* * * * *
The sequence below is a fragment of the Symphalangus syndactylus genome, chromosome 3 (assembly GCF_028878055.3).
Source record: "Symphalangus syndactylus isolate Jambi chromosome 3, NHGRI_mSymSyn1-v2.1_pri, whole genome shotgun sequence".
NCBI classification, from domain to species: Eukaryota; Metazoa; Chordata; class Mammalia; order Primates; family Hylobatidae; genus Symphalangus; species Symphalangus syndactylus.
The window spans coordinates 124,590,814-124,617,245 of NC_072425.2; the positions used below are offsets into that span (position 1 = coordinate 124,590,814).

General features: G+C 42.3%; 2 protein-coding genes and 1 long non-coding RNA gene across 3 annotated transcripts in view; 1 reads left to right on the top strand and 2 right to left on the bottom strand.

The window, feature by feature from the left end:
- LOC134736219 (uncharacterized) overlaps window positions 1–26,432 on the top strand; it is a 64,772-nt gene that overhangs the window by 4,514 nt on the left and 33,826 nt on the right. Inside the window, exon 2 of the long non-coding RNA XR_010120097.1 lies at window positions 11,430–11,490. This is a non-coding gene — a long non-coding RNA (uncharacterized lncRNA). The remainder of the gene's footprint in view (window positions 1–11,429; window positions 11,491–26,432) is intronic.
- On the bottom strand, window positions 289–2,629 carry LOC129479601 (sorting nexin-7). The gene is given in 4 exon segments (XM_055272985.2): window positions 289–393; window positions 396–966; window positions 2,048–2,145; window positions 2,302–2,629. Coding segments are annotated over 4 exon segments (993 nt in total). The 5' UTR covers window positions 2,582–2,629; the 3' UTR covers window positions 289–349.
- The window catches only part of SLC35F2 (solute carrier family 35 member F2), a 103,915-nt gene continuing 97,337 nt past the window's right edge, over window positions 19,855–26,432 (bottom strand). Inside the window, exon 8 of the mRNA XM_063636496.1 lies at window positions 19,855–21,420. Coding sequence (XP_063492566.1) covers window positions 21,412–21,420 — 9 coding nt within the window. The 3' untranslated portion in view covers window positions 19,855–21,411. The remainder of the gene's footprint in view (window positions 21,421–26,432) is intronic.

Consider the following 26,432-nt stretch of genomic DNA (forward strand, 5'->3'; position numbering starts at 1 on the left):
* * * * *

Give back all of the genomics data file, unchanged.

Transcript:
The sequence below is a fragment of the Symphalangus syndactylus genome, chromosome 3 (assembly GCF_028878055.3).
Source record: "Symphalangus syndactylus isolate Jambi chromosome 3, NHGRI_mSymSyn1-v2.1_pri, whole genome shotgun sequence".
NCBI classification, from domain to species: Eukaryota; Metazoa; Chordata; class Mammalia; order Primates; family Hylobatidae; genus Symphalangus; species Symphalangus syndactylus.
The window spans coordinates 124,590,814-124,617,245 of NC_072425.2; the positions used below are offsets into that span (position 1 = coordinate 124,590,814).

General features: G+C 42.3%; 2 protein-coding genes and 1 long non-coding RNA gene across 3 annotated transcripts in view; 1 reads left to right on the top strand and 2 right to left on the bottom strand.

The window, feature by feature from the left end:
- LOC134736219 (uncharacterized) overlaps window positions 1–26,432 on the top strand; it is a 64,772-nt gene that overhangs the window by 4,514 nt on the left and 33,826 nt on the right. Inside the window, exon 2 of the long non-coding RNA XR_010120097.1 lies at window positions 11,430–11,490. This is a non-coding gene — a long non-coding RNA (uncharacterized lncRNA). The remainder of the gene's footprint in view (window positions 1–11,429; window positions 11,491–26,432) is intronic.
- On the bottom strand, window positions 289–2,629 carry LOC129479601 (sorting nexin-7). The gene is given in 4 exon segments (XM_055272985.2): window positions 289–393; window positions 396–966; window positions 2,048–2,145; window positions 2,302–2,629. Coding segments are annotated over 4 exon segments (993 nt in total). The 5' UTR covers window positions 2,582–2,629; the 3' UTR covers window positions 289–349.
- The window catches only part of SLC35F2 (solute carrier family 35 member F2), a 103,915-nt gene continuing 97,337 nt past the window's right edge, over window positions 19,855–26,432 (bottom strand). Inside the window, exon 8 of the mRNA XM_063636496.1 lies at window positions 19,855–21,420. Coding sequence (XP_063492566.1) covers window positions 21,412–21,420 — 9 coding nt within the window. The 3' untranslated portion in view covers window positions 19,855–21,411. The remainder of the gene's footprint in view (window positions 21,421–26,432) is intronic.

Consider the following 26,432-nt stretch of genomic DNA (forward strand, 5'->3'; position numbering starts at 1 on the left):